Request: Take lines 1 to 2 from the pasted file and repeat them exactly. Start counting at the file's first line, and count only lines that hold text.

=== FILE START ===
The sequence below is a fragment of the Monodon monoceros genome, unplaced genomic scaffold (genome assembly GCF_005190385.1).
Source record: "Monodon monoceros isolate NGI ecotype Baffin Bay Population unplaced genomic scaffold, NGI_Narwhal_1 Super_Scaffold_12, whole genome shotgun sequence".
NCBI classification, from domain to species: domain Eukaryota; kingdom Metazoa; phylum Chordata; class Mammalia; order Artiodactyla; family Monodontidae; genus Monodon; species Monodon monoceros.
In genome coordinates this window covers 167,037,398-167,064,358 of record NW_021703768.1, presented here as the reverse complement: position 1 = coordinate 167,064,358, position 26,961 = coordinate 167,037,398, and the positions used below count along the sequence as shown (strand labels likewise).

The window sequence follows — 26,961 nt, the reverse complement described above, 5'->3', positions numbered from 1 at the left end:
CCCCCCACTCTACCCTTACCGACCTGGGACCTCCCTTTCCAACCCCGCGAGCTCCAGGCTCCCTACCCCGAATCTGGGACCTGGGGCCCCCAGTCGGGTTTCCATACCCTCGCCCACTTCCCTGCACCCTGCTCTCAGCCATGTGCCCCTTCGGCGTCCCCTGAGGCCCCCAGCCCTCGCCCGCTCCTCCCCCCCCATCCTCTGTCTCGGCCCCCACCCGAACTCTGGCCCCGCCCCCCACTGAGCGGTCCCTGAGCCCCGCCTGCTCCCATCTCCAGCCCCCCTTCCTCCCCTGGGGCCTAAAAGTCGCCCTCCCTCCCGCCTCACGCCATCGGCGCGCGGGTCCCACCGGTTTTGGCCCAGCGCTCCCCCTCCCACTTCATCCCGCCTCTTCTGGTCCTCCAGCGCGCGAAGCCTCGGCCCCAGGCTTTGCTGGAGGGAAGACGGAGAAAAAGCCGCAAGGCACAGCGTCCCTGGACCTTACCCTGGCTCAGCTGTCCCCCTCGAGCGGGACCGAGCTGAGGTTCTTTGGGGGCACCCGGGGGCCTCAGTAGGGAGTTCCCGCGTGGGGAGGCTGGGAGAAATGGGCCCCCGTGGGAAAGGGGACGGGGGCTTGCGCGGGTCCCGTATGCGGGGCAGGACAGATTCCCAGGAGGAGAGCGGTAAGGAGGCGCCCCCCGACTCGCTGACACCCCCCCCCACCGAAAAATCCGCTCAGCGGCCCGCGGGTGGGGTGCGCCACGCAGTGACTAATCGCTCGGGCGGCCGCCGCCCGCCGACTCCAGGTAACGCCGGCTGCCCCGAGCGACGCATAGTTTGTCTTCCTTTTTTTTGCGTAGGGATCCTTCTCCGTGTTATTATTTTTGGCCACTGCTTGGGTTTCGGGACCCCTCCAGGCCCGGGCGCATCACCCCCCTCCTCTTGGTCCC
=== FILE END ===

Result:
The sequence below is a fragment of the Monodon monoceros genome, unplaced genomic scaffold (genome assembly GCF_005190385.1).
Source record: "Monodon monoceros isolate NGI ecotype Baffin Bay Population unplaced genomic scaffold, NGI_Narwhal_1 Super_Scaffold_12, whole genome shotgun sequence".